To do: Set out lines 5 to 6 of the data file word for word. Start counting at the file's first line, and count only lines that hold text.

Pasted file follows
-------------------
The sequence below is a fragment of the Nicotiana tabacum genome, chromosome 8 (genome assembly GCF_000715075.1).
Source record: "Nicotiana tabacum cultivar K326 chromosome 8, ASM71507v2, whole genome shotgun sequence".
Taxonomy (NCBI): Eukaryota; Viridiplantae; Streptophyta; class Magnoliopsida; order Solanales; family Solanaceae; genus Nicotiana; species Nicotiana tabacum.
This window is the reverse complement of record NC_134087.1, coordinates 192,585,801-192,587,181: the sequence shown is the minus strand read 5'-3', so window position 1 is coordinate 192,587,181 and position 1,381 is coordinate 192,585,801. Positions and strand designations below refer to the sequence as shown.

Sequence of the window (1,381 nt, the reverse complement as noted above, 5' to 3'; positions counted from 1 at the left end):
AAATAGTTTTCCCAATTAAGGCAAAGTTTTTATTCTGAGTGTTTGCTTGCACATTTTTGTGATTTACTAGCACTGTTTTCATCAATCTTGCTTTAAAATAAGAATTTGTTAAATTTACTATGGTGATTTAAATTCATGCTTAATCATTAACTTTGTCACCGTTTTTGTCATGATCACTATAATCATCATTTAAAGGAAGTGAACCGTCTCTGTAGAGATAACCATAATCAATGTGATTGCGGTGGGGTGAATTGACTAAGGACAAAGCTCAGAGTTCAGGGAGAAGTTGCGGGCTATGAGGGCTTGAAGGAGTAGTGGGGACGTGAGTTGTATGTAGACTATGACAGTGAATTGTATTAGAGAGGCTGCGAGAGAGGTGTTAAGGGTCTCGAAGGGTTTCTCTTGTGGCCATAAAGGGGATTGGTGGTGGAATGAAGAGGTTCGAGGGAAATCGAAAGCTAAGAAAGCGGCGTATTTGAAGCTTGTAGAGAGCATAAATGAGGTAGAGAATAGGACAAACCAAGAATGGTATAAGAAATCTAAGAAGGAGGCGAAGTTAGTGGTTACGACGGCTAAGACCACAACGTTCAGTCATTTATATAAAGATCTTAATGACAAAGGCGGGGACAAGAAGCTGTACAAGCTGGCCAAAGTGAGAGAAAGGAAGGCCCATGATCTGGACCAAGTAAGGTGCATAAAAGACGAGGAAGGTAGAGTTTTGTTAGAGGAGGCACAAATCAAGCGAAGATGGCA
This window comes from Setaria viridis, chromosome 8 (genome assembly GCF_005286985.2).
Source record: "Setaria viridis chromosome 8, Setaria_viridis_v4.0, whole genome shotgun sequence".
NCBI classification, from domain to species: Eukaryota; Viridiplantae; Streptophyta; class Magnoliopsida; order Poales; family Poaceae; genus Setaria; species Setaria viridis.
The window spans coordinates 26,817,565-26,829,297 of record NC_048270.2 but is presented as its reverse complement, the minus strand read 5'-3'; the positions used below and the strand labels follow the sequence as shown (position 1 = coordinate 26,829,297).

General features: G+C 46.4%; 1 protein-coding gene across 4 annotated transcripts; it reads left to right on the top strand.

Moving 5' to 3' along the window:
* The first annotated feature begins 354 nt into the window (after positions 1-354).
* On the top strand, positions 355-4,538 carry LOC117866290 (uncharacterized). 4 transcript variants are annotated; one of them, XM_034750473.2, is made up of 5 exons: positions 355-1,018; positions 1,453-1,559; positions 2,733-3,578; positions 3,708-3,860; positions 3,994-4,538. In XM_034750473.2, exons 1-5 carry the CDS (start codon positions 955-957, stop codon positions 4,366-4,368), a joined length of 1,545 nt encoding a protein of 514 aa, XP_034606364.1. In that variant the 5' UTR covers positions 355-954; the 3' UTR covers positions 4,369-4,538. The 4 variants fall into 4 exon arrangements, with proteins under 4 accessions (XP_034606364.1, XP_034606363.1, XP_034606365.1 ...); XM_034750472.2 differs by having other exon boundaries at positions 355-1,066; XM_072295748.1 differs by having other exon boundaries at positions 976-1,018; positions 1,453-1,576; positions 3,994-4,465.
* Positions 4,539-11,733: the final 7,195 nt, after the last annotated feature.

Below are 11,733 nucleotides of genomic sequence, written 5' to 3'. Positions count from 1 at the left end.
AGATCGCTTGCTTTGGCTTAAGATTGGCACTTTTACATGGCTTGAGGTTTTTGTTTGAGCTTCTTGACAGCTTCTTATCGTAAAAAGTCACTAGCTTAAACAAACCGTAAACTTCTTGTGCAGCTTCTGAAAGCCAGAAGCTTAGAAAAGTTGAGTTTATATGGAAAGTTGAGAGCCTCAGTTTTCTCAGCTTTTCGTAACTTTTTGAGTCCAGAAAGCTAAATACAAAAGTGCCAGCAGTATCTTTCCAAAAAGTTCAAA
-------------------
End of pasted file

Sequence of the window (1,381 nt, the reverse complement as noted above, 5' to 3'; positions counted from 1 at the left end):
AAATAGTTTTCCCAATTAAGGCAAAGTTTTTATTCTGAGTGTTTGCTTGCACATTTTTGTGATTTACTAGCACTGTTTTCATCAATCTTGCTTTAAAATAAGAATTTGTTAAATTTACTATGGTGATTTAAATTCATGCTTAATCATTAACTTTGTCACCGTTTTTGTCATGATCACTATAATCATCATTTAAAGGAAGTGAACCGTCTCTGTAGAGATAACCATAATCAATGTGATTGCGGTGGGGTGAATTGACTAAGGACAAAGCTCAGAGTTCAGGGAGAAGTTGCGGGCTATGAGGGCTTGAAGGAGTAGTGGGGACGTGAGTTGTATGTAGACTATGACAGTGAATTGTATTAGAGAGGCTGCGAGAGAGGTGTTAAGGGTCTCGAAGGGTTTCTCTTGTGGCCATAAAGGGGATTGGTGGTGGAATGAAGAGGTTCGAGGGAAATCGAAAGCTAAGAAAGCGGCGTATTTGAAGCTTGTAGAGAGCATAAATGAGGTAGAGAATAGGACAAACCAAGAATGGTATAAGAAATCTAAGAAGGAGGCGAAGTTAGTGGTTACGACGGCTAAGACCACAACGTTCAGTCATTTATATAAAGATCTTAATGACAAAGGCGGGGACAAGAAGCTGTACAAGCTGGCCAAAGTGAGAGAAAGGAAGGCCCATGATCTGGACCAAGTAAGGTGCATAAAAGACGAGGAAGGTAGAGTTTTGTTAGAGGAGGCACAAATCAAGCGAAGATGGCA